Activists against gender-based violence convened on Wednesday in an emotional dialogue.
The Right2Know campaign and Media Policy & Democracy Project are challenging the mass surveillance.
South Africans are “chasing a dream,” according to one of the panelists at a discussion hosted by the Right2Know campaign in conjunction with Wits Journalism earlier this today.
Susan Booysen, a researcher at Wits,was speaking at the Wits Club which focussed on the issue of transparency in party funding in the run-up to the national elections. The dream, according to Booysen, is the passing of legislation which will force political parties to fully disclose the sources of their funding.
The topic for the 5-person panel was “Is South African democracy becoming a one rand one vote democracy?” and each of the speakers addressed the issue of secrecy and sources of party funds.
[pullquote]“If there is transparency, donors feel they could be victimised by the ruling party, for supporting an opposition party.”[/pullquote]
“Money is inherent in our politics,” said Greg Solik, the coordinator of My Vote Counts. “Parties need lots of money to compete with the ANC (African National Congress).”
A fear that opposition parties’ hold, according to Lance Greyling of the DA (Democratic Alliance), is that “if there is transparency, donors feel they could be victimised by the ruling party, for supporting an opposition party.”
As it stands, political party funding is distributed proportionally and equitably. This means that 90% (of public funds) is distributed according to the number of seats a party has in parliament (the ANC receives 65.7%) and the remainder is split equally among all parties, whether or not it hold seats.
Parties are prohibited from using public funds for electoral campaigns, so they tend to rely heavily on private funding, according to Prof Sithembile Mbele, a politics lecturer at the University of Pretoria.
In 2003, a group of civil society organisations made use of the Promotion of Access to Information Act (PAIA) to compel parties to disclose their spending but the case was dismissed by the Cape High Court.
The parties argued they are “private entities and therefore are not required to disclose their sources of funding,” according to Mbele. However, Judge Benjamin Griesel said: “It doesn’t mean despite the case [being unsuccessful], political parties should not, as a matter of principle be compelled to disclose the details of private donations made to their parties … they should be regulated in some way.”
Sisonke Msimang of Sonke Gender Justice spoke about the impact of disclosure at a community level. She stressed the importance of disclosure for a number of reasons including the principle that “secrecy is a bad thing” and it means we have “deeply compromised service delivery.”
She said some form of legislation would give journalists and civil society the tools to better understand sources of funding for parties.” This, she said, “is important in a democracy.”
Right2Know campaign members protested outside Albert Luthuli House today against President Jacob Zuma signing the Secrecy Bill.
About 10 protesters dressed in their red and black Right2Know campaign shirts, held banners and posters that shot down the Protection of State Information Bill which President Zuma has yet to sign.[pullquote align=”right”]This is a bad bill for South Africa, send it back to parliament and scrap it![/pullquote]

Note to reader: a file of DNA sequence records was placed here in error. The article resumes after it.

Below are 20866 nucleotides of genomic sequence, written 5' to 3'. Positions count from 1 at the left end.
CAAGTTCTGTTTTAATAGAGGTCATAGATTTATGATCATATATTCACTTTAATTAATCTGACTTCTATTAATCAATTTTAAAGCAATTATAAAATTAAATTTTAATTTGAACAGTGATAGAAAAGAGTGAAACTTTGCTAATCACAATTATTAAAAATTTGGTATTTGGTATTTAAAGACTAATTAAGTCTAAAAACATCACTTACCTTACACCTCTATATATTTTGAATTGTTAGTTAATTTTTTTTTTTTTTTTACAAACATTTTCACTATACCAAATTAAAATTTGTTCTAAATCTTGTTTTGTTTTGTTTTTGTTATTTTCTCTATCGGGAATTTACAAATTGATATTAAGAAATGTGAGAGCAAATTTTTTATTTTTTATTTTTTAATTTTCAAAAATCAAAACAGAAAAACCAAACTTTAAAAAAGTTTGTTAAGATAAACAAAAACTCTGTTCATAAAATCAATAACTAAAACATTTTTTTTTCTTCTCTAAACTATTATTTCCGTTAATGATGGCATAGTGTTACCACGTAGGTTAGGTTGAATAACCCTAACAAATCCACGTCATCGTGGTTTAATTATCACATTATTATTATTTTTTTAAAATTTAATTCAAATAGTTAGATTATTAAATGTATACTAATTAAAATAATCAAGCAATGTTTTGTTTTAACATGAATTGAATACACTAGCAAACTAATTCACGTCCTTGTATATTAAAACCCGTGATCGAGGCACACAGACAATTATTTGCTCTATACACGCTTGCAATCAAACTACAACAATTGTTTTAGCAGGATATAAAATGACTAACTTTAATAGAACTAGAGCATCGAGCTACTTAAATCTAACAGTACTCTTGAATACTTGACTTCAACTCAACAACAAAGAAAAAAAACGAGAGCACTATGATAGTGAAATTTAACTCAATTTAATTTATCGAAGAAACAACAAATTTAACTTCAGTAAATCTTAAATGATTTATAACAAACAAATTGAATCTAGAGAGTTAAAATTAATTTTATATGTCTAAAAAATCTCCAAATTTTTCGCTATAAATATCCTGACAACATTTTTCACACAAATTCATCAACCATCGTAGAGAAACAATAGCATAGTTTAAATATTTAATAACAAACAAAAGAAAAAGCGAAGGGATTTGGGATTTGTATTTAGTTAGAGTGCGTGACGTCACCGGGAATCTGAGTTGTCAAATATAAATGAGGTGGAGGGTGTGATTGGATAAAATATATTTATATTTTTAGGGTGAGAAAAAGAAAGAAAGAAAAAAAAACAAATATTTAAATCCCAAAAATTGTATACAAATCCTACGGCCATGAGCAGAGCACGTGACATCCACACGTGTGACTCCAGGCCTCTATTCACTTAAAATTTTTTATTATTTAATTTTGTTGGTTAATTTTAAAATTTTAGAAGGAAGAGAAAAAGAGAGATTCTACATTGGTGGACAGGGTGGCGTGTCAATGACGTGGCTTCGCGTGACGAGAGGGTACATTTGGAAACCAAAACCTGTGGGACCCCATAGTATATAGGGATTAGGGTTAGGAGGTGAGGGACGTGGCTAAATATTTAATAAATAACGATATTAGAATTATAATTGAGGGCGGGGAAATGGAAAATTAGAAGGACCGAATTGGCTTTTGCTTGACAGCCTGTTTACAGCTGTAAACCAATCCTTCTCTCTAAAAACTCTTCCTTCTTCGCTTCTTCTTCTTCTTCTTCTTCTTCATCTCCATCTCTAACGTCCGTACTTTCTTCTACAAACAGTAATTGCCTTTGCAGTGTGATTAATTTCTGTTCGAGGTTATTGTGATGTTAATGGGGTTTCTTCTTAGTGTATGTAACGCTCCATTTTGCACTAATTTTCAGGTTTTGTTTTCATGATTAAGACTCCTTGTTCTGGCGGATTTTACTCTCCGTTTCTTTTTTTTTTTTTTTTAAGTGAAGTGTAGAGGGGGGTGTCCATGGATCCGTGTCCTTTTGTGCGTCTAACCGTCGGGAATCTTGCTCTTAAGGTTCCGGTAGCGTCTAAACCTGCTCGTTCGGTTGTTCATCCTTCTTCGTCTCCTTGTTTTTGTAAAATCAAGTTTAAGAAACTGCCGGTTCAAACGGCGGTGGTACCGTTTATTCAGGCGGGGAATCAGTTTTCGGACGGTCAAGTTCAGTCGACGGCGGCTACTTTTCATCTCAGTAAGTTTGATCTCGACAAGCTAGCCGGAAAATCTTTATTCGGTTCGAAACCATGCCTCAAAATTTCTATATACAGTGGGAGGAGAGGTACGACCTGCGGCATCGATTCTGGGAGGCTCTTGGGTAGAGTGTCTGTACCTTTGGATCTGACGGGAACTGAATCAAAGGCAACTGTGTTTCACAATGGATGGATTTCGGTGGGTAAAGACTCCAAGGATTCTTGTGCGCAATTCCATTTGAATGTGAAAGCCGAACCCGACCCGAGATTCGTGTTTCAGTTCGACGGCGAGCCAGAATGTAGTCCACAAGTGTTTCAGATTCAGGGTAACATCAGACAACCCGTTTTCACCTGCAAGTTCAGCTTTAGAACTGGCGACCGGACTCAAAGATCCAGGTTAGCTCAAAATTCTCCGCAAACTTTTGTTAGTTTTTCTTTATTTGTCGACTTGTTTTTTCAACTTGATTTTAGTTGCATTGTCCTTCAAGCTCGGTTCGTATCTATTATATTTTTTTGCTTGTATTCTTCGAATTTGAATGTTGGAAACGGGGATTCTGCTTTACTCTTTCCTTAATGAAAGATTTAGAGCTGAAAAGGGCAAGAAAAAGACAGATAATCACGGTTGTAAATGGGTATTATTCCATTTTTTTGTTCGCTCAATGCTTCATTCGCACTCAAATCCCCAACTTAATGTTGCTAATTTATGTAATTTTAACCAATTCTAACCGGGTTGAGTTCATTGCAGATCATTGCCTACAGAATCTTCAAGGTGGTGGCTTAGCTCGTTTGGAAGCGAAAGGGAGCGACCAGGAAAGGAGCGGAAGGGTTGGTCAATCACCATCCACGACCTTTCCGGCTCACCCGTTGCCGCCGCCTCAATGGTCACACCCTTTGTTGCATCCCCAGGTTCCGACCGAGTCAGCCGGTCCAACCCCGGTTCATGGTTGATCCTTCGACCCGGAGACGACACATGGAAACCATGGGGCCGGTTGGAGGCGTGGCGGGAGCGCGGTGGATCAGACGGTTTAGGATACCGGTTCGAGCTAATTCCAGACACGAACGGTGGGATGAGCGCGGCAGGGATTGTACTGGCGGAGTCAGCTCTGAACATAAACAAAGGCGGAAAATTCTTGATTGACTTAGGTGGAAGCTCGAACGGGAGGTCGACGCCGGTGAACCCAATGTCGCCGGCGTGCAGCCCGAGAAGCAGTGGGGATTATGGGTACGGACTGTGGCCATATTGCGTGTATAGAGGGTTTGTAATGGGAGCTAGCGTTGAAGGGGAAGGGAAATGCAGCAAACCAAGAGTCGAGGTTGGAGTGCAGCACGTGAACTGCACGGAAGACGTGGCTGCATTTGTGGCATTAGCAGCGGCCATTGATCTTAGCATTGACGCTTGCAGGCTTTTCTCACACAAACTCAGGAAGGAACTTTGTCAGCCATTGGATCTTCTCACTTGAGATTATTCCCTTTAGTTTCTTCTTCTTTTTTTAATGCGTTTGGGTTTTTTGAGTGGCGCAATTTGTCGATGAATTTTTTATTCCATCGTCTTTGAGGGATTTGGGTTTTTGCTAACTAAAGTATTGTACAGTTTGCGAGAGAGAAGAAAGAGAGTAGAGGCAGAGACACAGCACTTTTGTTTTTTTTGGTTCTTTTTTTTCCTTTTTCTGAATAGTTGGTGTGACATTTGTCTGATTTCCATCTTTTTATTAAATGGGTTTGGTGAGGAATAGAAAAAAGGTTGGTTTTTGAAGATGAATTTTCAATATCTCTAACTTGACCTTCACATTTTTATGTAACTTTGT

“It is there on his desk. We ask you Zuma to listen to the people and do away with the Secrecy Bill!” said Dale McKinley, spokesperson for Right2Know in Gauteng.
He said the bill would bring South Africa down and take the country back to the oppressive apartheid-type regime which censored media and whistle blowers.
“This is a bad bill for South Africa, send it back to parliament and scrap it!” he added.
Whistle blowers in a crisis
McKinley said there is the crisis of whistle blowers who are “dying out, being stopped, fired and killed” for exposing corruption. One banner read: “Exposing corruption is not a crime”.
“Do the right thing and pass legislation which protects whistle blowers in the country”, said McKinley, appealing to Zuma who visits Luthuli House on Mondays.
Right2Know (R2K) celebrated their third anniversary last week. They have been campaigning against the Secrecy Bill since 2010, persistently challenging the government’s decisions around this Bill.
National Key Points act
McKinley said Right2Know also opposes the National Key Points act which conceals expenditure like in the case of Nkandla.
The protest was supposed to be carried out in front of Luthuli House but members were told today the ANC headquarters is a National Key Point and cannot be protested in front of.
“That is why we aren’t standing on the other side of the road. Today we were told Luthuli House is a National Key Point,” said McKinley.
They stood across the road on the corner of President and Sauer Street.
Protesters danced and repeated chants, singing: “Down with the Secrecy Bill. Down! Down!”; “Down with Zuma. Down! Down!”; “Forward with Right2Know. Forward! Forward!”
Some of them wore white masks to cover their faces. A woman who led the singing said: “You must hide yourself. The baboons in there will see us!” – referring to members of parliament inside Luthuli House.
Devereaux Morkle from the South African Press Association said to one of her colleagues: “I would also wear a mask if I was taking part in this protest.”
The Spy Bill
The campaign also opposes the government’s intentions of adopting the Spy Bill which could threaten the privacy of citizens via cell phone tapping.
“We demand good governance”; “Power to the people and not the Secrecy Bill” and “Defend our whistle blowers” were some of the phrases painted on signs held by the protesters.